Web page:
Your browser is no longer supported

For the best possible experience using our website we recommend you upgrade to the newest version of your browser.

Your browser appears to have cookies disabled. For the best experience of Construction News, please enable cookies in your browser.

Welcome to the Construction News site. As we have relaunched, you will have to sign in once now and agree for us to use cookies, so you won't need to log in each time you visit our site.
Learn more

Bridge the disabled employment gap to soothe skills crisis

Lucy Alderson

Around 9.3 per cent of the industry’s workforce is disabled.

At the end of December last year, there were around 2.3m people working in construction according to the Office for National Statistics, which means roughly 213,900 of those have a disability. This equates to a workforce around the same size as the population of Luton. But this could be expanded even further.

There are around 13.3m disabled people living in the UK – but only 3.4m of those are in employment. Furthermore, disabled people are more than twice as likely to be unemployed as non-disabled people.

Why does this disabled employment gap exist? It’s a complex issue, but research conducted by charity Scope points to factors such as employer attitudes, lack of support for disabled people in the workplace, and inaccessible infrastructure preventing those with disabilities getting to work.

Bridging the gap

However, bridging this gap could bring big economic benefits. If one million more disabled people were supported into work, this would contribute an extra £45bn to the UK’s economy by 2030.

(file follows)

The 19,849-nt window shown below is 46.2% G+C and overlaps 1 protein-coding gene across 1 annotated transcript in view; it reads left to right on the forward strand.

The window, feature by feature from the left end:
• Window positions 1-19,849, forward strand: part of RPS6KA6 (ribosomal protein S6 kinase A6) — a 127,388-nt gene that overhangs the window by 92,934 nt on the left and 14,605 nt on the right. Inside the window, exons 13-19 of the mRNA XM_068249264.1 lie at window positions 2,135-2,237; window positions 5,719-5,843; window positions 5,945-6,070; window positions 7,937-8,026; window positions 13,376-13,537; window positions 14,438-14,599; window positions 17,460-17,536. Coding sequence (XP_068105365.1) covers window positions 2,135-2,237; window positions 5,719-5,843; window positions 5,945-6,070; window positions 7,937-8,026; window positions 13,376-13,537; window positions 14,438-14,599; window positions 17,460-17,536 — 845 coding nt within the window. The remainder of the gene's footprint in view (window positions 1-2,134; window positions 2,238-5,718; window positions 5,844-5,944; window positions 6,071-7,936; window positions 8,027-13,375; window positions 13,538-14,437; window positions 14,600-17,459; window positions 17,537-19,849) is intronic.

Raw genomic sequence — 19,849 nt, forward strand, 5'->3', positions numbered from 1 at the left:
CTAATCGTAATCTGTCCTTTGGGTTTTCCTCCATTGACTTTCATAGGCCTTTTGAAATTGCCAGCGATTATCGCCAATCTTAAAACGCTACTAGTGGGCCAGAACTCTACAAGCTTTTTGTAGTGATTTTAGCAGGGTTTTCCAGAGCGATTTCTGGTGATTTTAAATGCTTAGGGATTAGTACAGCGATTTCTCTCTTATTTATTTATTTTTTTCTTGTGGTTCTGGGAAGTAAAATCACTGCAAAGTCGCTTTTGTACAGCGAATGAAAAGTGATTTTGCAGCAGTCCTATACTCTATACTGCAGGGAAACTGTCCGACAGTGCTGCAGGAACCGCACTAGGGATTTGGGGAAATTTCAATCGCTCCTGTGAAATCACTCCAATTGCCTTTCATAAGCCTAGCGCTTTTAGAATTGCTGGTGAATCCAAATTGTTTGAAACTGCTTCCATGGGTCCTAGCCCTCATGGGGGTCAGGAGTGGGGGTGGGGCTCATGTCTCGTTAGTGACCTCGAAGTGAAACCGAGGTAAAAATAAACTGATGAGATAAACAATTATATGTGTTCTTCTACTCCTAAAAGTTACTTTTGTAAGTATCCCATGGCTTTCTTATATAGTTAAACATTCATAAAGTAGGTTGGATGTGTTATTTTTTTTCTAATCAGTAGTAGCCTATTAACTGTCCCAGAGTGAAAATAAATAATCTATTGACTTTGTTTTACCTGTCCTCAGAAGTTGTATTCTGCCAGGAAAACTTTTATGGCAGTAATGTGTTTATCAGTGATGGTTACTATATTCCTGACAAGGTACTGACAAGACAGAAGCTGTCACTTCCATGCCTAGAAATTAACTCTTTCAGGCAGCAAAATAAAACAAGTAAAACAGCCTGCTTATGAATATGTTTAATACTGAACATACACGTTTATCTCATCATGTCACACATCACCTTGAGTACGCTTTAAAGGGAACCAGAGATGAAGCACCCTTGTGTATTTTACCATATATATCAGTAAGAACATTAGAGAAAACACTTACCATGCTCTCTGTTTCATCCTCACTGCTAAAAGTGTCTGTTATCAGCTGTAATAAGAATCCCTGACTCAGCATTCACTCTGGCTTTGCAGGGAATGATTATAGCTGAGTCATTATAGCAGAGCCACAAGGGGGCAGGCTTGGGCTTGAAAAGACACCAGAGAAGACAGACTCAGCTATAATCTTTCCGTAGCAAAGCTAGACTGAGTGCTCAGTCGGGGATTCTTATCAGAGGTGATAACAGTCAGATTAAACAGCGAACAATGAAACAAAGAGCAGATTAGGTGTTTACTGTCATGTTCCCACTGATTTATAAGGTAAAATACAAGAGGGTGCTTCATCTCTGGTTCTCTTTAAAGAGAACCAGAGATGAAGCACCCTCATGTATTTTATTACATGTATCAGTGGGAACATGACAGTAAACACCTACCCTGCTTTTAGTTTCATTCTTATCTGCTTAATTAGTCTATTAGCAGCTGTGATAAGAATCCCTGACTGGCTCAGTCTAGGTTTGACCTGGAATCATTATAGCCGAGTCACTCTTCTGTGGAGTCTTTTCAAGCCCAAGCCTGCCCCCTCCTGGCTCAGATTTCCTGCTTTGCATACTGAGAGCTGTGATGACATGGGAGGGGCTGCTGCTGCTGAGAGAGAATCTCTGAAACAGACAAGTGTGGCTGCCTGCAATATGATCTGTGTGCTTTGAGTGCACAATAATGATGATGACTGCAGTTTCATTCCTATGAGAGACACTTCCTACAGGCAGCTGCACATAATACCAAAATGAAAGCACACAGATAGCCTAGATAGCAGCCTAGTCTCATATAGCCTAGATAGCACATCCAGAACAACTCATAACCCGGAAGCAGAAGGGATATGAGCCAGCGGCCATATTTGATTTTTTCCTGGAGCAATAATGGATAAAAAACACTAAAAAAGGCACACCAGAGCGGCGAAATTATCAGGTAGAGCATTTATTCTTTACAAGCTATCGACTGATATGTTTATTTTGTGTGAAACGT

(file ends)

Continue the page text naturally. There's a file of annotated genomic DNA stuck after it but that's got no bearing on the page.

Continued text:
Construction in particular would do well to harness this pool of talent, as sourcing labour from a diminishing pool is one of the biggest issues the industry faces.

According to Arcadis, the sector needs to recruit two million people in five years to deliver the housing and mega projects in the industry’s pipeline.

“Employers are missing out on the talent they badly need because they don’t have the right support in place, or because of outdated attitudes towards disability”

James Taylor, Scope

But with Brexit placing question marks on how easy it will be to access an EU workforce, compounded by a retiring population and a lack of young people coming into the industry, construction needs to think fast to source its labour.

Modern look

Recruiting a more diverse workforce is certainly one way we could do this, and Scope head of policy and public affairs James Taylor says business needs to benefit from this.

“Employers are missing out on the talent they badly need because they don’t have the right support in place, or because of outdated attitudes towards disability,” he says.

“To have a modern, inclusive society, it is also crucial that our built environment does not disable people because of their impairment. Supporting more disabled people to work in the construction industry is surely one step towards achieving this.”

Creating a modern industry – one that reflects the society it serves – would be just one of the positive upshots of contractors embracing the potential of disabled workers.

Have your say

You must sign in to make a comment

Please remember that the submission of any material is governed by our Terms and Conditions and by submitting material you confirm your agreement to these Terms and Conditions. Links may be included in your comments but HTML is not permitted.